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The Scroll Box

I have been working on a project for quiet some time, at least fermenting in my head and coming out as several sketches. Years ago I began writing an Epic Novel. THE NEPHILIM AGE: The Watcher's Requiem.  It is a complex tale, but basically a Fantasy.  A man learns of his lost brother and develops a relationship with him.  In doing so inherits an unusual gift.  One of which is a manuscript that tells about an ancient "pre-flood" people.

   I am crafting a Scroll that will be placed in a specially carved box.

The Cloth.  One day as I took the trash out I noticed an old couch had been discarded near the dumpster. I had been thinking a lot about the idea of crafting the Scrolls of Mithar and upon seeing the upturned couch knew immediately where the "cloth" would come from. Taking my pocket knife I removed the underlining of that old discarded couch and a year later am only now beginning to design the artwork to put on them.

 An Elven-teacher, Seraphim by name; the "creator" of the Scrolls themselves, (in the story).  The handwritten Script, shown in this drawing I did, is called Sinenya.  It is my own vocabulary mixed with variation of Tolkien's Elvish Sindar. 
  [Not pictured here is the Language of Nasil, the common speech of men. With Nasil (which looks like Sumerian cuneiform), is a translation of my poems into Spanish, reversing the letters, and dropping the vowels by one and changing the font.] Dan Smith created the FONTS for me.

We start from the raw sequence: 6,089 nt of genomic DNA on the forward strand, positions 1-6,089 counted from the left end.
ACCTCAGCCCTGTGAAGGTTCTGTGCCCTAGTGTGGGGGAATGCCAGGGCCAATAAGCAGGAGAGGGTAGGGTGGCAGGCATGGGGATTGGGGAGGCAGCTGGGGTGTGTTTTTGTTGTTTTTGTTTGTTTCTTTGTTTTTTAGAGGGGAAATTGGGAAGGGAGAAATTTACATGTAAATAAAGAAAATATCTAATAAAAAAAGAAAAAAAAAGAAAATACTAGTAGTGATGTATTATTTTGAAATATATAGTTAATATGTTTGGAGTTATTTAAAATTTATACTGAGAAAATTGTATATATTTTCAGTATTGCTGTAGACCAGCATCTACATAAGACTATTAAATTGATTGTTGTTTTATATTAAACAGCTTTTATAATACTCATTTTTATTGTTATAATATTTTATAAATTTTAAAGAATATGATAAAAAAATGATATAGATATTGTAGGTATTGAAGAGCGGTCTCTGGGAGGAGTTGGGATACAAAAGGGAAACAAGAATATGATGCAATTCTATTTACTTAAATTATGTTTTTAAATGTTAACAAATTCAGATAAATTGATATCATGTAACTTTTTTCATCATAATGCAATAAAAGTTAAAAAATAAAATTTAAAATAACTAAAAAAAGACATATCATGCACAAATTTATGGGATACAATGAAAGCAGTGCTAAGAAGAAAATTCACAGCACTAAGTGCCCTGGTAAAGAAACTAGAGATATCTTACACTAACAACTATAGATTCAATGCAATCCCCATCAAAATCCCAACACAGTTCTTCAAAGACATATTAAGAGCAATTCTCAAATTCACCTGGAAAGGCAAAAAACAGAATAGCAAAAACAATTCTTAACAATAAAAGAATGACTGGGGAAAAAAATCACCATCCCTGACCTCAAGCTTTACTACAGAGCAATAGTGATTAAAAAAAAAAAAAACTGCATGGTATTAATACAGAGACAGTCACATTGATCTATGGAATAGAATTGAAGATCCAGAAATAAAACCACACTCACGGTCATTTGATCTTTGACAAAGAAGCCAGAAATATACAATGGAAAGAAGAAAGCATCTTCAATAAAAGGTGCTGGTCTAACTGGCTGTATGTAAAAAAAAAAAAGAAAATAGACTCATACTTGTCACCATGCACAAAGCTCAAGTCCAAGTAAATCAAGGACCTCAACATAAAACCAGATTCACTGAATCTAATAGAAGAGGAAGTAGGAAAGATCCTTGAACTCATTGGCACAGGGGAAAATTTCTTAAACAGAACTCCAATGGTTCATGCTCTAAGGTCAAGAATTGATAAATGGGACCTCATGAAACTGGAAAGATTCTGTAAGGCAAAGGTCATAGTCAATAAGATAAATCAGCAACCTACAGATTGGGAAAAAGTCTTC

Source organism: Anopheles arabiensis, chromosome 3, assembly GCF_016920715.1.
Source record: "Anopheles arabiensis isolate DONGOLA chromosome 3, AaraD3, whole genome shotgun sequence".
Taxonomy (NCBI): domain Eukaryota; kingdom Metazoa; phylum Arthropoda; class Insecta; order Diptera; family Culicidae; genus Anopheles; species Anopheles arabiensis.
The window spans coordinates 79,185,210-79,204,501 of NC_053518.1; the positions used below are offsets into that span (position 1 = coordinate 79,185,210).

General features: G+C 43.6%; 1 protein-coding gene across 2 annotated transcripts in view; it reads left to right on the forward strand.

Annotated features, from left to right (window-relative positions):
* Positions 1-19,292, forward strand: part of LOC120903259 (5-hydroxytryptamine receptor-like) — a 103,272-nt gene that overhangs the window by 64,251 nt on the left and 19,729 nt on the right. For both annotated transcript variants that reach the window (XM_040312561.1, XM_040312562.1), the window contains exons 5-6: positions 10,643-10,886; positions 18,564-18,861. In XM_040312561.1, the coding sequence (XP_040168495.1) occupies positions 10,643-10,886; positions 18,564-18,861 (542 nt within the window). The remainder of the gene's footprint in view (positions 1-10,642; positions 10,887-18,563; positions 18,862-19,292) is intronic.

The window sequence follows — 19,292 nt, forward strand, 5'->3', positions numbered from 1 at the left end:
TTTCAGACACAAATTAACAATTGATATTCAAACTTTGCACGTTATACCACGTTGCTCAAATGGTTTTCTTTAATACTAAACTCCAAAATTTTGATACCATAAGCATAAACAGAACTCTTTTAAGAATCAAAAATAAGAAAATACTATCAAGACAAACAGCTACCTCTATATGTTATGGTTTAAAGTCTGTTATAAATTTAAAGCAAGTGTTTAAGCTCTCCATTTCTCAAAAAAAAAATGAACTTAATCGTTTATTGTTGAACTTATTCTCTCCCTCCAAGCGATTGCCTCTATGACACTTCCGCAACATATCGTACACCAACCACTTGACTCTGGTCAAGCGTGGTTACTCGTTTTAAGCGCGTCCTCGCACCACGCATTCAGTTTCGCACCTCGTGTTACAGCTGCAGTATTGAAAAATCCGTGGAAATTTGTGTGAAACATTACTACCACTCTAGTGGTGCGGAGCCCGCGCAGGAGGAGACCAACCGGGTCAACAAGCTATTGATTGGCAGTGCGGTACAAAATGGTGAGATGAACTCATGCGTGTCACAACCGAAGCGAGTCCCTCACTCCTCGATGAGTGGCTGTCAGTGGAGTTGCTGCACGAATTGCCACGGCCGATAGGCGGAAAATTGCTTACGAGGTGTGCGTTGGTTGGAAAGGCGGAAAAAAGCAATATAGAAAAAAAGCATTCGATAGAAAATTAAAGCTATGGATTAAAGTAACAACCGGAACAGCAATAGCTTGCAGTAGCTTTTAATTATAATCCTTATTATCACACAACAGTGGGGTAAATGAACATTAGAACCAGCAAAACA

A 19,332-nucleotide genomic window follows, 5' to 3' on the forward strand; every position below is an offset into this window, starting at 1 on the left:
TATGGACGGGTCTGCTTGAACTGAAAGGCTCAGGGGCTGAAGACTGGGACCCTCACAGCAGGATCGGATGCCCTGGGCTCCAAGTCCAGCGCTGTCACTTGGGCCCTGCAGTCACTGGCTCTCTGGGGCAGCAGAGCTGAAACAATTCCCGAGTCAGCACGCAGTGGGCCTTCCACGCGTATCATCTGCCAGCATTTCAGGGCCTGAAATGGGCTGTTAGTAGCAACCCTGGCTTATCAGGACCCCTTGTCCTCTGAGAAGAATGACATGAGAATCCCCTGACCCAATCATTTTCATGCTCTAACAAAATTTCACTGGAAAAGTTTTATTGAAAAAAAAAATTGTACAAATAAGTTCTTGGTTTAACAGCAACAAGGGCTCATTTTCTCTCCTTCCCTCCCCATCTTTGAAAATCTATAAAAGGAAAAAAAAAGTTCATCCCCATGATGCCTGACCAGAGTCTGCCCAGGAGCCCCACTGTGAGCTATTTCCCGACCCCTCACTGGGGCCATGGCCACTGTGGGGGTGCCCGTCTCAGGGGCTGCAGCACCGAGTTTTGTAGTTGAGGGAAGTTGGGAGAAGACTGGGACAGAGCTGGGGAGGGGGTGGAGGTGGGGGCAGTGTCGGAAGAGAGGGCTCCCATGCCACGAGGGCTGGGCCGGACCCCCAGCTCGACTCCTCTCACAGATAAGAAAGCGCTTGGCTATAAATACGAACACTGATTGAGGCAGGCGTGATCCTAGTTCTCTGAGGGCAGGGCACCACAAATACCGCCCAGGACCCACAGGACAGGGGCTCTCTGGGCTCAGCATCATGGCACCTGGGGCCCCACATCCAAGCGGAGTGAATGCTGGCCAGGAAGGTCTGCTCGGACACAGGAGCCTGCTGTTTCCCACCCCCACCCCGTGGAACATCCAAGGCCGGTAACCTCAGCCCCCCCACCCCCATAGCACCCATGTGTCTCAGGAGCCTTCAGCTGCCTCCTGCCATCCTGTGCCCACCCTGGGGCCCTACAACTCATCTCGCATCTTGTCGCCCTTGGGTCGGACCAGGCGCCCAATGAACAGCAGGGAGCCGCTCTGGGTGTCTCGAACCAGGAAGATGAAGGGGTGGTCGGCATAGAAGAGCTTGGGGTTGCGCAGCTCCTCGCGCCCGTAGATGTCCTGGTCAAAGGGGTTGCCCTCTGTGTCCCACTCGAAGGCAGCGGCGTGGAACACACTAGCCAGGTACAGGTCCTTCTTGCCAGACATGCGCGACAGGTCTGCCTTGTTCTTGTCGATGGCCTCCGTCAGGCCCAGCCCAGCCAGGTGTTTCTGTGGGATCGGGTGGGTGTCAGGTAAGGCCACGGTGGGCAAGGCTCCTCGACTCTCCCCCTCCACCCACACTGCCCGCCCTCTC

The Great Hall of Mithar; shaped like cupped hands with interlaced fingers. The "thumbs" of the building are supported with pillars and the main door just beyond them.

THIS is a Photoshopped design I did of viewing inside The Great Hall of Mithar.

 The Watchtower of Mithar, with an eternally lite bon fire atop. (An original sketch done awhile back).
 The Cultic hand-sign of the teacher's of Mithar's Tower, (with tattoo of their full titles).
The setting sun between the gateway to the sea beyond the Bay of Mithar.

Some of the Elves of Middle-Earth stayed behind and devised a new Cultic Society.
The Grey Havens of the City of MITHAR of Eriduah
 (another photoshopped picture I crafted).

The High Lord of the Grey Havens of Mithar died and was cremated; the remaining Elves kept his ashes in a special Urn. From there after those who passed away of the original remaining 21 Elven fathers were added to his upon their own death. The Watcher's Urn. Each one of these sketches will be a panel with elvish script telling the story.

"...These are but needless things we do here, unto them who understand not the majesty of the lives once lived and now thusly enshrined as sacred ashes within this Holy Urn." ~ Baal`yik Dormath Second Priest of Mithar.

Afterward, Murelen approached his throne picking up a resting pouch, and shared its contents with his silent scribe, “Upon my father’s death everything he owned came to me. This was among his most prized possessions, and spurred him toward his deepest desire; which has now become our journey to new beginnings.  I wish to give it to you, Fayendar as a token of our friendship, love and the deep respect my father had for you.”  Smiling, he added, “Something tells me it is more a part of your destiny than my own.  Keep it well.”
   It was the leather satchel that the king had always carried across his shoulder.  From it, Murelen removed a velveteen green-bag.  Supporting it with both hands, one on top the other below, he presented it to Fayendar.